“The higher the risk, the higher the return.” This is perhaps the most common investment principle that every entrepreneur is very familiar with. However, often, the emphasis is more on return than risk; that is, focusing on the positive side of the principle rather than dealing with the “negative” side, or the risk. Many have considered risk management as an expensive and complicated activity. Its contributions to revenue generation are not clear and evident as compared to profit (or return) management. Such typical scenario leaves risk with diminutive attention, and businesses, especially the micro, small, and medium enterprises (MSMEs), vulnerable to ever changing economic and market conditions.

Every business, be it an MSME or a large corporation, faces risks. No matter how prepared, educated, and experienced business owners are in their turf, internal and external risks can harm finances or even the reputation of their business. Risk management activity does not have to be expensive and complicated. It only requires, at a minimum, a proper appreciation that the future might not unfold as expected and, thus, business owners need to prepare ahead. While there is no one-size-fits-all approach that works on different businesses, there are areas that MSMEs can work on by giving necessary consideration and planning to avoid small business risks.

Liquidity risk

Managing liquidity risks should be one of the top priorities, especially for MSMEs that are in the infancy stage of the business cycle. Business owners often invest their hard-earned savings and, for some, the proceeds of huge personal loans to start their businesses. Consequently, the pressure to be successful on this endeavor is sky high.

In a survey conducted by Asia-Pacific MSME Trade Coalition in April 2020, at the height of the COVID-19 pandemic, the foremost challenge for MSMEs is the lack of operational cash flows. The survey showed that 50% of MSMEs surveyed had less than a month or just a month’s worth of cash reserves, taking into consideration that the strictest lockdown imposed in the country happened just a month before the survey was conducted. Cash reserve problems do not come in a snap. These problems accumulate over time in different forms while business owners are busy facing what seem to be obvious problems of the business at that moment.

To mitigate liquidity risk, business owners should consistently keep not only the current tabs but also the future tabs of business finances. This can be operationalized by knowing the timing of the ins and outs of operating cashflows. These include sales, purchases, employee salaries, operating expenses, and other unexpected expenses. On a regular basis, business owners should know the financial condition of the business by calculating how much cash reserves are on hand and how long it will cover the expected cash outflows. Sounds like a student budgeting his or her monthly allowance, right? Having this critical financial information on a regular basis readily accessible will give business owners an effective sight on any looming liquidity risk.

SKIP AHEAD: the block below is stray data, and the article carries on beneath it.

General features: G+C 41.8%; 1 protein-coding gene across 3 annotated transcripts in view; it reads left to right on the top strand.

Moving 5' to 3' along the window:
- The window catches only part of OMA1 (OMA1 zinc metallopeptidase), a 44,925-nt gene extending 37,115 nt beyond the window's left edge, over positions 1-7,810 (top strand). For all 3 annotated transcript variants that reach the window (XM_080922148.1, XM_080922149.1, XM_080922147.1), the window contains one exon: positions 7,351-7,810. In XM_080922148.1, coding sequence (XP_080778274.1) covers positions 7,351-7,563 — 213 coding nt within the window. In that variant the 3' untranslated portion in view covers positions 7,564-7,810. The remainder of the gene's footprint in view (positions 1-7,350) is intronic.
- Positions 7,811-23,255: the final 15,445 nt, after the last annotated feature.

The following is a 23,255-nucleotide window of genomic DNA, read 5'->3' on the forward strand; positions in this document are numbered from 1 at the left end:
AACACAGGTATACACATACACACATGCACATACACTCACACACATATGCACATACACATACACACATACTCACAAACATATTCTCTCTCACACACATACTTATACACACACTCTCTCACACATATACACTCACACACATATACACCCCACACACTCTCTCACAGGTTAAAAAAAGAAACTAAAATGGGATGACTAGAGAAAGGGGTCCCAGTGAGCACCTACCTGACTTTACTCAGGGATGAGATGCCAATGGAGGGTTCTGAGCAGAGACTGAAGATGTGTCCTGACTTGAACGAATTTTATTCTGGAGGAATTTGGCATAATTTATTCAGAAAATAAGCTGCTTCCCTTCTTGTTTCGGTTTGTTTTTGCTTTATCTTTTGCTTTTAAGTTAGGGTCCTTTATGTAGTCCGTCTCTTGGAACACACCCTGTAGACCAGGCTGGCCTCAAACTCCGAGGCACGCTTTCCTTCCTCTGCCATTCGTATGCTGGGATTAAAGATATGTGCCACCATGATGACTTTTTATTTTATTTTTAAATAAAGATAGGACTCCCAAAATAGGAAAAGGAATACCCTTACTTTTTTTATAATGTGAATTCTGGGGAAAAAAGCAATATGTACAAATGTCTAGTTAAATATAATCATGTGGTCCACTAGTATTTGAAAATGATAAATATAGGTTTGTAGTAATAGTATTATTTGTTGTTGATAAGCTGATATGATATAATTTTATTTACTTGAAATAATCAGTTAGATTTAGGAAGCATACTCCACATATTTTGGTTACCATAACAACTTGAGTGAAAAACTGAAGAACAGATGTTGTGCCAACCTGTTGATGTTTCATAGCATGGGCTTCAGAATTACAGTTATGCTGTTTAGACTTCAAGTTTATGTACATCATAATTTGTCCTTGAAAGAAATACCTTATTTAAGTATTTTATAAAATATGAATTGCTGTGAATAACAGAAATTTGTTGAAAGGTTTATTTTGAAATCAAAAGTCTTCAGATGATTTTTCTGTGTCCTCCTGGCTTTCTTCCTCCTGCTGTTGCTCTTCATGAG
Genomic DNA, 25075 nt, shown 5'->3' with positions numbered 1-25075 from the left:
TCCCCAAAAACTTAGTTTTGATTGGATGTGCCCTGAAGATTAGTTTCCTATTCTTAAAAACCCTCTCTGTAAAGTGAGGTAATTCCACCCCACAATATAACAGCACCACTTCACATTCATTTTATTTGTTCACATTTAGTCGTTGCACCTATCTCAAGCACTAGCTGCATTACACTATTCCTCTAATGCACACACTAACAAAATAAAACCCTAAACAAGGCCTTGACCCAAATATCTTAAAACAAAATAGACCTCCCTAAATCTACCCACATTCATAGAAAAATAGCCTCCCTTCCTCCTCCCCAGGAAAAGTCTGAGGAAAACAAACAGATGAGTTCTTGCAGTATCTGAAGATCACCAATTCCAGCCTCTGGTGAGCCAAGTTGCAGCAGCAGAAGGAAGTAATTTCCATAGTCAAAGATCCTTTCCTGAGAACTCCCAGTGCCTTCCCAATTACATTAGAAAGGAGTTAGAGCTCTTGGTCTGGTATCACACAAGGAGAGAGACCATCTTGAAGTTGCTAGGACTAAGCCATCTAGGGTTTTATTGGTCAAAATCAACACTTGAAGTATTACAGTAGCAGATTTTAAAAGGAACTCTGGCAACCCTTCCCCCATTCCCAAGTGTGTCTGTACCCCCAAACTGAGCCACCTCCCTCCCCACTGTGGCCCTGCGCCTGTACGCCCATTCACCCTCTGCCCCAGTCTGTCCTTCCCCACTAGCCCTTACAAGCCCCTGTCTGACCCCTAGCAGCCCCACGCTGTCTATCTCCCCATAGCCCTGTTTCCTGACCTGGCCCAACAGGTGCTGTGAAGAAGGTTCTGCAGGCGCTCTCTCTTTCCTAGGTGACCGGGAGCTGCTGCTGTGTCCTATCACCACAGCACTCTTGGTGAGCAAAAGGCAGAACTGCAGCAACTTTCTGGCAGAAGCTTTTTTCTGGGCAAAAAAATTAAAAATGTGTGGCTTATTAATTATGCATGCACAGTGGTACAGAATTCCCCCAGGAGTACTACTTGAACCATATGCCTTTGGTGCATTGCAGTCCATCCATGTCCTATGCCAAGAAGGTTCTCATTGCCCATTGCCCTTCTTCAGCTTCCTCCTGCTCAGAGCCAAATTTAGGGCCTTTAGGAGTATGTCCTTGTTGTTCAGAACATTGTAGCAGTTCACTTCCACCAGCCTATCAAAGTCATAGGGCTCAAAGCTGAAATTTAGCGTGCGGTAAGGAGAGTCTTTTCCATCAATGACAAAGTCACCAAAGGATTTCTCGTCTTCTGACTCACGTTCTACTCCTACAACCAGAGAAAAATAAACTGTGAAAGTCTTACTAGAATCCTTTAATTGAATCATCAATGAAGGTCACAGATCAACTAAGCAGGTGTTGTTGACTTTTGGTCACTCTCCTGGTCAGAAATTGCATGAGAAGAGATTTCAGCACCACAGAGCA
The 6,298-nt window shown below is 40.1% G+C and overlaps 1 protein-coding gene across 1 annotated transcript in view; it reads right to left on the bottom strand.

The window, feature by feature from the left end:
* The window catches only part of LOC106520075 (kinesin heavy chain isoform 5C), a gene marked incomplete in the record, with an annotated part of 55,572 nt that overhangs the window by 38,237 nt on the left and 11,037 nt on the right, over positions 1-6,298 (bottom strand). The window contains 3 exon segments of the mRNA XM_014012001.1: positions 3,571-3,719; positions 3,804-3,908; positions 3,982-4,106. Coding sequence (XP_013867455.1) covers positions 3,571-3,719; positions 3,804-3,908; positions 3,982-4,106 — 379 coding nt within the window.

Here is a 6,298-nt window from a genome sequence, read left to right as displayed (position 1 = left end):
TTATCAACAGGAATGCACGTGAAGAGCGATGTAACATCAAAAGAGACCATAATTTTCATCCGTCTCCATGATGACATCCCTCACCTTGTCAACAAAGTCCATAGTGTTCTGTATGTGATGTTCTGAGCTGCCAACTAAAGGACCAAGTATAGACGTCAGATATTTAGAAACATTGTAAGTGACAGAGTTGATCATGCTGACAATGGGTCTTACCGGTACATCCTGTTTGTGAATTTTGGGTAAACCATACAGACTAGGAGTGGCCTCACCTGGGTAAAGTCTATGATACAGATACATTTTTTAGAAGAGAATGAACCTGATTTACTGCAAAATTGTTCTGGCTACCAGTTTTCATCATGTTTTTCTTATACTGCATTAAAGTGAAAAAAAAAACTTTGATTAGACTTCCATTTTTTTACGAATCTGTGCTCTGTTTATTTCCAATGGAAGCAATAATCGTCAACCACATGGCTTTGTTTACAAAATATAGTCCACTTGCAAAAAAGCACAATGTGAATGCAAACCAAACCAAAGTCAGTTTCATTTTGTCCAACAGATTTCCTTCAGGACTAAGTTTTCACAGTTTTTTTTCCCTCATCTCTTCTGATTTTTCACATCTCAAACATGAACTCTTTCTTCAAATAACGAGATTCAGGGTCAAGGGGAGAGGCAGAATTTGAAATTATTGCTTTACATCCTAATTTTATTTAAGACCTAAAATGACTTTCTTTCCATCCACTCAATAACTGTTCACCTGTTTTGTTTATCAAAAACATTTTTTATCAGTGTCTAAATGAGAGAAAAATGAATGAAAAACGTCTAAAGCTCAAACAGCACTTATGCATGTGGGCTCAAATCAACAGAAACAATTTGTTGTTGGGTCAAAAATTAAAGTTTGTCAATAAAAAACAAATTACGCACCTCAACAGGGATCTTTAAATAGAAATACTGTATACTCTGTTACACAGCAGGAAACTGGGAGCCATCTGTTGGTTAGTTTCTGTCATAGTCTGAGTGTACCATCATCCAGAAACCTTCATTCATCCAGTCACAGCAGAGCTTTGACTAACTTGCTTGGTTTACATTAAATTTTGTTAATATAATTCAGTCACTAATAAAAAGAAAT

Reputational risk

The explosion of consumer presence across different social media platforms makes reputational risk a vital concern for MSMEs. Business reputation is not reflected in the company’s books, but it is an important off-balance sheet asset that cultivates the business. Social media is a double-edged sword that makes managing business reputation harder and at the same time easier. It is harder because customers, whether prospective or current, can easily access internet fora with vast audience and shoot ballistic negative reviews without being contained first by the business owner. It is easier because positive and happy reviews can serve as walking advertisement encouraging other consumers to patronize the business.

In the latest survey made by BrightLocal, more consumers are reading online reviews than ever before. In 2021, 77% “always” or “regularly” read them when browsing for local businesses (up from 60% in 2020). Further, 67% will consider leaving a review for a positive experience, while 40% will consider leaving a review for a negative experience. With these key statistics, it is a must for business owners to initiate and own the exchange of thoughts with the customers about the business and its products and/or services. Dedicating efforts and time by tuning in on customer reviews and professionally acknowledging and responding to these reviews can make them engage more with the business.

Operational risk

Power and internet interruptions, bad weather, employee absence to supply chain problems can disrupt operations of the business. These disruptions can cause missed opportunities, loss of customer relationships and worse, inability of the business to function. MSMEs can be prepared for these unexpected events by having a business continuity plan (BCP). BCP, as a risk management tool, does not need to be complicated. A good BCP, at a minimum, should articulate the risk or disruption, actions to be taken by the employees at a specified timeframe, and discussion of continuous improvement. Having a good BCP allows business operations to get back on track at the soonest possible time.

All these approaches to risk management of MSMEs will not be meaningful and effective if business owners do not properly communicate them to employees and other stakeholders. Having a common understanding of the said approaches will promote consistent and risk-informed decisions of MSME owners in running their business. It will be a lot easier to work on returns when everyone knows that risks are being actively managed.

In the short run, risk management might not have a direct impact on returns, but it will enable MSMEs to earn more with certainty over the course of uncertain times.


As published in The Manila Times, dated 20 July 2022